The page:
Like the attacks by Al Qaeda, the disaster in the Gulf was preceded by ample warnings – yet the administration had ignored them. Instead of cracking down on MMS, as he had vowed to do even before taking office, Obama left in place many of the top officials who oversaw the agency's culture of corruption. He permitted it to rubber-stamp dangerous drilling operations by BP – a firm with the worst safety record of any oil company – with virtually no environmental safeguards, using industry-friendly regulations drafted during the Bush years. He calibrated his response to the Gulf spill based on flawed and misleading estimates from BP – and then deployed his top aides to lowball the flow rate at a laughable 5,000 barrels a day, long after the best science made clear this catastrophe would eclipse the Exxon Valdez.

...Even worse, the "moratorium" on drilling announced by the president does little to prevent future disasters. The ban halts exploratory drilling at only 33 deepwater operations, shutting down less than one percent of the total wells in the Gulf. Interior Secretary Ken Salazar, the Cabinet-level official appointed by Obama to rein in the oil industry, boasts that "the moratorium is not a moratorium that will affect production" – which continues at 5,106 wells in the Gulf, including 591 in deep water.

Most troubling of all, the government has allowed BP to continue deep-sea production at its Atlantis rig – one of the world's largest oil platforms. Capable of drawing 200,000 barrels a day from the seafloor, Atlantis is located only 150 miles off the coast of Louisiana, in waters nearly 2,000 feet deeper than BP drilled at Deepwater Horizon. According to congressional documents, the platform lacks required engineering certification for as much as 90 percent of its subsea components – a flaw that internal BP documents reveal could lead to "catastrophic" errors.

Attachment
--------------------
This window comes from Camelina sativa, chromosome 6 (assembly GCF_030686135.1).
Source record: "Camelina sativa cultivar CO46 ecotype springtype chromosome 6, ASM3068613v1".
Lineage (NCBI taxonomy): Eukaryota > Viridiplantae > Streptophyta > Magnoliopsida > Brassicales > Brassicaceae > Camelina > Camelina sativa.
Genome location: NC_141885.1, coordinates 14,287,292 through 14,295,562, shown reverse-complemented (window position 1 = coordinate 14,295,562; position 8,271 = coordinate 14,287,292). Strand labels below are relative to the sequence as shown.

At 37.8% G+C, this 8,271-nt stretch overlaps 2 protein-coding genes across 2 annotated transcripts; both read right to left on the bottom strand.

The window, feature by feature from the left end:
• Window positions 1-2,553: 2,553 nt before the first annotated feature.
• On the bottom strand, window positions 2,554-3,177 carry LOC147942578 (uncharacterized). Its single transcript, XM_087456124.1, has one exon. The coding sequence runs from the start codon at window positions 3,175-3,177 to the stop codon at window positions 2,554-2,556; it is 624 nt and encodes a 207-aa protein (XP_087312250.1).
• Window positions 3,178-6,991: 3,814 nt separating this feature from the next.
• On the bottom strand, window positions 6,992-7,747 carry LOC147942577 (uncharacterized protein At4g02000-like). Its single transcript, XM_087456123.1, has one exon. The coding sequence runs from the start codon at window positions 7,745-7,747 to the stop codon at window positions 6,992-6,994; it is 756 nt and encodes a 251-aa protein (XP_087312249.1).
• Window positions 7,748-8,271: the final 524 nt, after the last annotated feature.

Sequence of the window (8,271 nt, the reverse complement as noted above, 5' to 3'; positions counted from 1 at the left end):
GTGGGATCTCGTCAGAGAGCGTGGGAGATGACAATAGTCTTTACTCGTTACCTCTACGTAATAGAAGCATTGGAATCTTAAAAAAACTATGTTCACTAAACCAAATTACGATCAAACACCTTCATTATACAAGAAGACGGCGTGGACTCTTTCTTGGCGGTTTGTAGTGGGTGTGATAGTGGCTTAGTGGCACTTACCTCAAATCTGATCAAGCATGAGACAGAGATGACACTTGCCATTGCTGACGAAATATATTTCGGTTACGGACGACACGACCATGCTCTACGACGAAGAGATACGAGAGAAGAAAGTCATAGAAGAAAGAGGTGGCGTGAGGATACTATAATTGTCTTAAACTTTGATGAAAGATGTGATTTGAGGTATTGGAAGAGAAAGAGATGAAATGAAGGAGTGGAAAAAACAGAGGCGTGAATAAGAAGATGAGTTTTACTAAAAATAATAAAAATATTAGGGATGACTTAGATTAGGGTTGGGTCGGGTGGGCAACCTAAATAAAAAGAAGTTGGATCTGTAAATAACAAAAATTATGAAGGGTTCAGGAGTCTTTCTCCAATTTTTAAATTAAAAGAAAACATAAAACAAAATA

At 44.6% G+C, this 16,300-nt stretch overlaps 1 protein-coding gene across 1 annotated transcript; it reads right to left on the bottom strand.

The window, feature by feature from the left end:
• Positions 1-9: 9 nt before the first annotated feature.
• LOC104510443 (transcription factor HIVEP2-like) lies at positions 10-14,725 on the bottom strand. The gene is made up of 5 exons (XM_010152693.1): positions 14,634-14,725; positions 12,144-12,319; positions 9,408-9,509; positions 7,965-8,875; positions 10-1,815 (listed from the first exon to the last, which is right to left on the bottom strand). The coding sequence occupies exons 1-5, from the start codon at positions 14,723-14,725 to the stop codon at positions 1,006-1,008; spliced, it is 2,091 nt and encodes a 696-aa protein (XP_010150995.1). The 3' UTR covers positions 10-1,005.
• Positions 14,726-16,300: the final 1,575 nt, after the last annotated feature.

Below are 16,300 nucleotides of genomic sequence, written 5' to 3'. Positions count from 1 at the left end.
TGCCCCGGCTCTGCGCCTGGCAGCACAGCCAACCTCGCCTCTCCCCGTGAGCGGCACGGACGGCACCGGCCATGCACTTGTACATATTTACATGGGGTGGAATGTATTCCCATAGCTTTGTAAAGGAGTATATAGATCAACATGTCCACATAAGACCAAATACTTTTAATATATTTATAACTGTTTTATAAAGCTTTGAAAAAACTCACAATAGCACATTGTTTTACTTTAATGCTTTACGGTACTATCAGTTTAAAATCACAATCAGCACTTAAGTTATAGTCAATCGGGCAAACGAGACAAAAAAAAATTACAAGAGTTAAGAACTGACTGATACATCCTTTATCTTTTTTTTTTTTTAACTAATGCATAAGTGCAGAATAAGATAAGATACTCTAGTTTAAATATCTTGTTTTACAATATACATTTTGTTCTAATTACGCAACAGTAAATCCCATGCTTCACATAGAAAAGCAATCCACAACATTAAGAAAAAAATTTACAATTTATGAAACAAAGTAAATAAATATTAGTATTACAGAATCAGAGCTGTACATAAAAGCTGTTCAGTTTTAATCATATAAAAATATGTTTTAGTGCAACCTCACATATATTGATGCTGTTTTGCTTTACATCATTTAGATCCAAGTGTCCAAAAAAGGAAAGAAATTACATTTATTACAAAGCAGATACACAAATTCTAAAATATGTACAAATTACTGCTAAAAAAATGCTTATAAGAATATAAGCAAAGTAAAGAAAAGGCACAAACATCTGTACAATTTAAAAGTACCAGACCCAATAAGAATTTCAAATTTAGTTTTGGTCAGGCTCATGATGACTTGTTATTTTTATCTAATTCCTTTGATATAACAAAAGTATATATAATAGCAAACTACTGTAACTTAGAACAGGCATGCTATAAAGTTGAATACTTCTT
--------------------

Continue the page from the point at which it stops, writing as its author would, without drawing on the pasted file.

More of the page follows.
...Enter the Bush administration. Rather than heeding such warnings, MMS simply assumed that a big spill couldn't happen. "There was a complete failure to even contemplate the possibility of a disaster like the one in the Gulf," says Holly Doremus, an environmental-law expert at the University of California. "In their thinking, a big spill would be something like 5,000 barrels, and the oil wouldn't even reach the shoreline." In fact, Bush's five-year plan for offshore drilling described a "large oil spill" as no more than 1,500 barrels. In April 2007, an environmental assessment covering the area where BP would drill concluded that blowouts were "low probability and low risk," even though a test funded by MMS had found that blowout preventers failed 28 percent of the time.

...In reality, MMS had little way to assess the risk to wildlife, since a new policy instituted under Bush scrapped environmental analysis and fast-tracked permits. Declaring that oil companies themselves were "in the best position to determine the environmental effects" of drilling, the new rules pre-qualified deep-sea drillers to receive a "categorical exclusion" – an exemption from environmental review that was originally intended to prevent minor projects, like outhouses on hiking trails, from being tied up in red tape.

...Nowhere was the absurdity of the policy more evident than in the application that BP submitted for its Deepwater Horizon well only two months after Obama took office. ... Instead, it cites an Oil Spill Response Plan that it had prepared for the entire Gulf region. Among the sensitive species BP anticipates protecting in the semitropical Gulf? "Walruses" and other cold-water mammals, including sea otters and sea lions. The mistake appears to be the result of a sloppy cut-and-paste job from BP's drilling plans for the Arctic. Even worse: Among the "primary equipment providers" for "rapid deployment of spill response resources," BP inexplicably provides the Web address of a Japanese home-shopping network. Such glaring errors expose the 582-page response "plan" as nothing more than a paperwork exercise. "It was clear that nobody read it," says Ruch, who represents government scientists.

..."People are being really circumspect, not pointing the finger at Salazar and Obama," says Rep. Raul Grijalva, who oversees the Interior Department as chair of the House subcommittee on public lands. "But the troublesome point is, the administration knew that it had this rot in the middle of the process on offshore drilling – yet it empowered an already discredited, disgraced agency to essentially be in charge."